Special Needs Trusts: How Much Trouble Are They to Manage?

SEPTEMBER 3, 2012 VOLUME 19 NUMBER 34
I’m thinking about setting up a special needs trust for my son, who has a developmental disability. Will it mean a lot more work for my daughter, who will be handling the estate?

It’s a fair question, and one we hear a lot. No one ever asks: “could you please give us the most complicated estate plan possible?” Everyone wants things as simple as they can be.

When you think about providing an inheritance for your child — or anyone, for that matter — with a disability, there are some realities you just have to deal with. Those realities almost always lead to the same conclusion: a special needs trust is probably the right answer. There are a number of answers to the “can’t we keep it more simple?” question:

  1. In most cases there’s going to be a trust, whether you set it up or not. If you leave money outright to a person suffering from a disability, someone is probably going to have to transfer that inheritance to a trust in order to allow them to continue to receive public benefits. The trust set up after your death will be what’s called a “first-person” (or “self-settled”) trust, and the rules governing its use will be more restrictive. There will also have to be a “pay-back” provision for state Medicaid benefits when your son dies — so you will lose control over who receives the money you could have set aside. Even if no trust is set up, there is a high likelihood that your son will (because of his disability) require appointment of a conservator. The cost, loss of family control and interference by the legal system will consume a significant part of the inheritance you leave and frustrate those who are caring for your son. If you prepare a special needs trust now it sidesteps those limitations.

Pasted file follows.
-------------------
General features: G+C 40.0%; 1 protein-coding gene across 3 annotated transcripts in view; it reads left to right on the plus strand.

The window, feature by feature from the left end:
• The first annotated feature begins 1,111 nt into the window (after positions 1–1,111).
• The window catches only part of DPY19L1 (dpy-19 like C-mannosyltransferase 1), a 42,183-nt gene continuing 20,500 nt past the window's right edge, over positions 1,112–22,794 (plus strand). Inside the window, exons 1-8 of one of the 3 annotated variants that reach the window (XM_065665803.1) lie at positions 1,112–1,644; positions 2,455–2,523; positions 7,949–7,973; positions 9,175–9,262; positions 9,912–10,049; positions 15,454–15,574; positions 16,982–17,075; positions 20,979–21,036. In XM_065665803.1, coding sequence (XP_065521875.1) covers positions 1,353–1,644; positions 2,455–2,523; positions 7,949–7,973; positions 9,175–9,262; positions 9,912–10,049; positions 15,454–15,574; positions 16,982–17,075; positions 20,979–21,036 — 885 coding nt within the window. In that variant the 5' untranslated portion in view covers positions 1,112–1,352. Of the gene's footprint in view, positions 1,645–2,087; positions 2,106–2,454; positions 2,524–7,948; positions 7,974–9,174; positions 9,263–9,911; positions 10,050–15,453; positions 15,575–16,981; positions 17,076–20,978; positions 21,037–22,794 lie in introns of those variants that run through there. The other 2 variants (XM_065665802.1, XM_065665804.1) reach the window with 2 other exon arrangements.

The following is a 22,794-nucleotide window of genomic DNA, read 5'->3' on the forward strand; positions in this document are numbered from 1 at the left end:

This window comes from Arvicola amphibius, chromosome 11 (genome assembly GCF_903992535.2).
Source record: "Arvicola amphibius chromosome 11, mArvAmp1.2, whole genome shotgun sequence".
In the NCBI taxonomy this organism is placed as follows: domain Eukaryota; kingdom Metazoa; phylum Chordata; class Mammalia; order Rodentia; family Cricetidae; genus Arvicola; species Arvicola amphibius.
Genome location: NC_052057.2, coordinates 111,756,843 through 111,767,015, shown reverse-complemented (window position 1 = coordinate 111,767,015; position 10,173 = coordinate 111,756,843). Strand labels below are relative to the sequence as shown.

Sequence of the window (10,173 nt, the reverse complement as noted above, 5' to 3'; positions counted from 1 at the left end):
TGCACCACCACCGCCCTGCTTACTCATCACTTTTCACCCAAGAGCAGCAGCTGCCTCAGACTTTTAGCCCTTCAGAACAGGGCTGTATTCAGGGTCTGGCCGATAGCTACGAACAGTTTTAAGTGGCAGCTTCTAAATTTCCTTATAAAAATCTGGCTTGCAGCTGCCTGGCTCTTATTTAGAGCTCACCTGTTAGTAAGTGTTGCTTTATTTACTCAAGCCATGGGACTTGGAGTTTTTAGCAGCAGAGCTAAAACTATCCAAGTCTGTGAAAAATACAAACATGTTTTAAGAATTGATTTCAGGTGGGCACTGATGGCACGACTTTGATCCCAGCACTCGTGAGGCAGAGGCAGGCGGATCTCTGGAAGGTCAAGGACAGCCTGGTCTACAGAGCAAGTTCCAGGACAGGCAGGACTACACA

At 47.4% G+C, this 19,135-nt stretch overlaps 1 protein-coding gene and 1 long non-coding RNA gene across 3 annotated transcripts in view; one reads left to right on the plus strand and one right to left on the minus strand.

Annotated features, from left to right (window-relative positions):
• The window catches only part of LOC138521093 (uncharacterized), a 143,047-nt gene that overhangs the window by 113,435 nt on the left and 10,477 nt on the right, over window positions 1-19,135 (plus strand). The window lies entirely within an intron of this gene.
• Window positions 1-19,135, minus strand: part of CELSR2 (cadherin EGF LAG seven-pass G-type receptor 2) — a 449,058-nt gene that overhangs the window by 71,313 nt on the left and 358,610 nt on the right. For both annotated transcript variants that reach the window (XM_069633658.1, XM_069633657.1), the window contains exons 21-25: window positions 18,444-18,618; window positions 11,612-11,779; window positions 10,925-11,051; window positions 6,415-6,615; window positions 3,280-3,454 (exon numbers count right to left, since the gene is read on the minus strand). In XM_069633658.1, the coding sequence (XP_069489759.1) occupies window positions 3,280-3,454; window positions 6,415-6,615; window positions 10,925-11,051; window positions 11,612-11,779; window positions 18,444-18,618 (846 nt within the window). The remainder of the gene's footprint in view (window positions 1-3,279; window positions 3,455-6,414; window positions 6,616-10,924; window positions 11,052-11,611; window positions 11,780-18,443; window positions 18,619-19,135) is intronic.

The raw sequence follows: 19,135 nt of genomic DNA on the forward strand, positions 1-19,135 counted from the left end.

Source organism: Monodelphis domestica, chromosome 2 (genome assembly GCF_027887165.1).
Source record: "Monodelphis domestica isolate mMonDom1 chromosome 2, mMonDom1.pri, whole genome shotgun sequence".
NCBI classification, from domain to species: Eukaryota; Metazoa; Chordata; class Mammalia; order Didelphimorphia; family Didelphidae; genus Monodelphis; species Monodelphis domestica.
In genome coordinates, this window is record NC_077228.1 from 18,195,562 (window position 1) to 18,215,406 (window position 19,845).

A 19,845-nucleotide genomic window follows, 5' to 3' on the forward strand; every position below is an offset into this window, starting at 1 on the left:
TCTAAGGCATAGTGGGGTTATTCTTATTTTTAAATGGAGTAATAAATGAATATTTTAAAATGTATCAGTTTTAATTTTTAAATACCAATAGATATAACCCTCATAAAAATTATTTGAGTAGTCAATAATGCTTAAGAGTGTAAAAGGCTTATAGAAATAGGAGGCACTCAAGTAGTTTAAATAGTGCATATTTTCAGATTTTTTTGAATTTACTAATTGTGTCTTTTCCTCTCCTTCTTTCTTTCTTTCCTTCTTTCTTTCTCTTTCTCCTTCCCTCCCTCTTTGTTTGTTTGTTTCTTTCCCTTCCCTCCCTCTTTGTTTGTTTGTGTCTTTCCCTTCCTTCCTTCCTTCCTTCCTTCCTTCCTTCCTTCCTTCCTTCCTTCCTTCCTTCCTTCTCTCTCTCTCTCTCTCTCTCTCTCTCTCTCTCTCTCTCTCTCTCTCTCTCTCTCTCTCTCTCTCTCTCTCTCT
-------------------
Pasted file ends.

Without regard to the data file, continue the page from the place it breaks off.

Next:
2. The trust you set up will not be that complicated to manage. People often overestimate the difficulty of handling a trust. Yes, there are tax returns to file, and summary accounting requirements. Neither is that complicated; neither is anywhere near as expensive as the likely costs of not creating a special needs trust.
  3. Your daughter can hire experts to handle anything that she finds difficult. There are lawyers, accountants, care managers and even trust administrators who can take care of the heavy lifting for your daughter — or whomever you name as trustee. The costs can be paid out of the trust itself, so she will not be using her portion of the inheritance you leave, or her own money. Yes, they add an expense — but they can actually help improve the quality of life for both your daughter the trustee and your son with a disability.
  4. Your daughter does not have to be the trustee at all. We frequently counsel clients to name someone else — a bank trust department, a trusted professional, or a different family member — as trustee. That lets your daughter take the role in your son’s life that she’s really better suited for: sister. If it is right for your circumstance, you might even consider naming her as “trust protector.” That could allow her, for instance, to receive trust accountings and follow up with the trustee, or even to change trustees if the named trustee is unresponsive, or too expensive, or just annoying. Trusts are wonderfully flexible planning devices — but that does mean you have to do the planning.